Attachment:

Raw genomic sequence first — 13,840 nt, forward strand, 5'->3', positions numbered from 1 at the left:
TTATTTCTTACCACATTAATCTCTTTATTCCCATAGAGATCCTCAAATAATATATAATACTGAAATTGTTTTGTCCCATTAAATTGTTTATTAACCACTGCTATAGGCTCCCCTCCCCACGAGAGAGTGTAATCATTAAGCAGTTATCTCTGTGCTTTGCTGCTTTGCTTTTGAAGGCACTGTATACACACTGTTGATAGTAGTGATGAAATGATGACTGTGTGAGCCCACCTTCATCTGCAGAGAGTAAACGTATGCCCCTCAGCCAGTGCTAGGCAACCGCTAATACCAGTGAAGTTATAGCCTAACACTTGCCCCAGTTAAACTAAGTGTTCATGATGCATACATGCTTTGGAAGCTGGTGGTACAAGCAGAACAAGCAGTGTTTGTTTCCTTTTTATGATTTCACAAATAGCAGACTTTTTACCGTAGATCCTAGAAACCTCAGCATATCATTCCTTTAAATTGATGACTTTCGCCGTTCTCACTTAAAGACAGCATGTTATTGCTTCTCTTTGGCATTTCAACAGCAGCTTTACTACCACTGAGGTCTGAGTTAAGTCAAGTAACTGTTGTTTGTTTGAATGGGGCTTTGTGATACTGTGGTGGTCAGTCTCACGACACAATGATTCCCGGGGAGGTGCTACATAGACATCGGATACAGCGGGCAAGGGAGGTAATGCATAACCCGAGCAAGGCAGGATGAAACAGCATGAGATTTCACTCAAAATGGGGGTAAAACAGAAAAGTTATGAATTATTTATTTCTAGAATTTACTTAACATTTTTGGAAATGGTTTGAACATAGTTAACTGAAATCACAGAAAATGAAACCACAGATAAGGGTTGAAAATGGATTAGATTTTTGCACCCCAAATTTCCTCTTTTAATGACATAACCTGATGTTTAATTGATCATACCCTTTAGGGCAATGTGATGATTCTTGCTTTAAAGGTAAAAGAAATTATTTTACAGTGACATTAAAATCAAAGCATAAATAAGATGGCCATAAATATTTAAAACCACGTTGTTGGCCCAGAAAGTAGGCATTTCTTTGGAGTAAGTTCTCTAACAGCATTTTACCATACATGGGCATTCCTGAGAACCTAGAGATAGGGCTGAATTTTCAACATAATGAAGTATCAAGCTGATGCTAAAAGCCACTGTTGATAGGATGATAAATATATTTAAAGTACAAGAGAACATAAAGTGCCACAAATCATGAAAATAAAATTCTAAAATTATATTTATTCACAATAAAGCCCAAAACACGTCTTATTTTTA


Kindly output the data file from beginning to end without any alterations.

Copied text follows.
Raw genomic sequence first — 13,840 nt, forward strand, 5'->3', positions numbered from 1 at the left:
TTATTTCTTACCACATTAATCTCTTTATTCCCATAGAGATCCTCAAATAATATATAATACTGAAATTGTTTTGTCCCATTAAATTGTTTATTAACCACTGCTATAGGCTCCCCTCCCCACGAGAGAGTGTAATCATTAAGCAGTTATCTCTGTGCTTTGCTGCTTTGCTTTTGAAGGCACTGTATACACACTGTTGATAGTAGTGATGAAATGATGACTGTGTGAGCCCACCTTCATCTGCAGAGAGTAAACGTATGCCCCTCAGCCAGTGCTAGGCAACCGCTAATACCAGTGAAGTTATAGCCTAACACTTGCCCCAGTTAAACTAAGTGTTCATGATGCATACATGCTTTGGAAGCTGGTGGTACAAGCAGAACAAGCAGTGTTTGTTTCCTTTTTATGATTTCACAAATAGCAGACTTTTTACCGTAGATCCTAGAAACCTCAGCATATCATTCCTTTAAATTGATGACTTTCGCCGTTCTCACTTAAAGACAGCATGTTATTGCTTCTCTTTGGCATTTCAACAGCAGCTTTACTACCACTGAGGTCTGAGTTAAGTCAAGTAACTGTTGTTTGTTTGAATGGGGCTTTGTGATACTGTGGTGGTCAGTCTCACGACACAATGATTCCCGGGGAGGTGCTACATAGACATCGGATACAGCGGGCAAGGGAGGTAATGCATAACCCGAGCAAGGCAGGATGAAACAGCATGAGATTTCACTCAAAATGGGGGTAAAACAGAAAAGTTATGAATTATTTATTTCTAGAATTTACTTAACATTTTTGGAAATGGTTTGAACATAGTTAACTGAAATCACAGAAAATGAAACCACAGATAAGGGTTGAAAATGGATTAGATTTTTGCACCCCAAATTTCCTCTTTTAATGACATAACCTGATGTTTAATTGATCATACCCTTTAGGGCAATGTGATGATTCTTGCTTTAAAGGTAAAAGAAATTATTTTACAGTGACATTAAAATCAAAGCATAAATAAGATGGCCATAAATATTTAAAACCACGTTGTTGGCCCAGAAAGTAGGCATTTCTTTGGAGTAAGTTCTCTAACAGCATTTTACCATACATGGGCATTCCTGAGAACCTAGAGATAGGGCTGAATTTTCAACATAATGAAGTATCAAGCTGATGCTAAAAGCCACTGTTGATAGGATGATAAATATATTTAAAGTACAAGAGAACATAAAGTGCCACAAATCATGAAAATAAAATTCTAAAATTATATTTATTCACAATAAAGCCCAAAACACGTCTTATTTTTA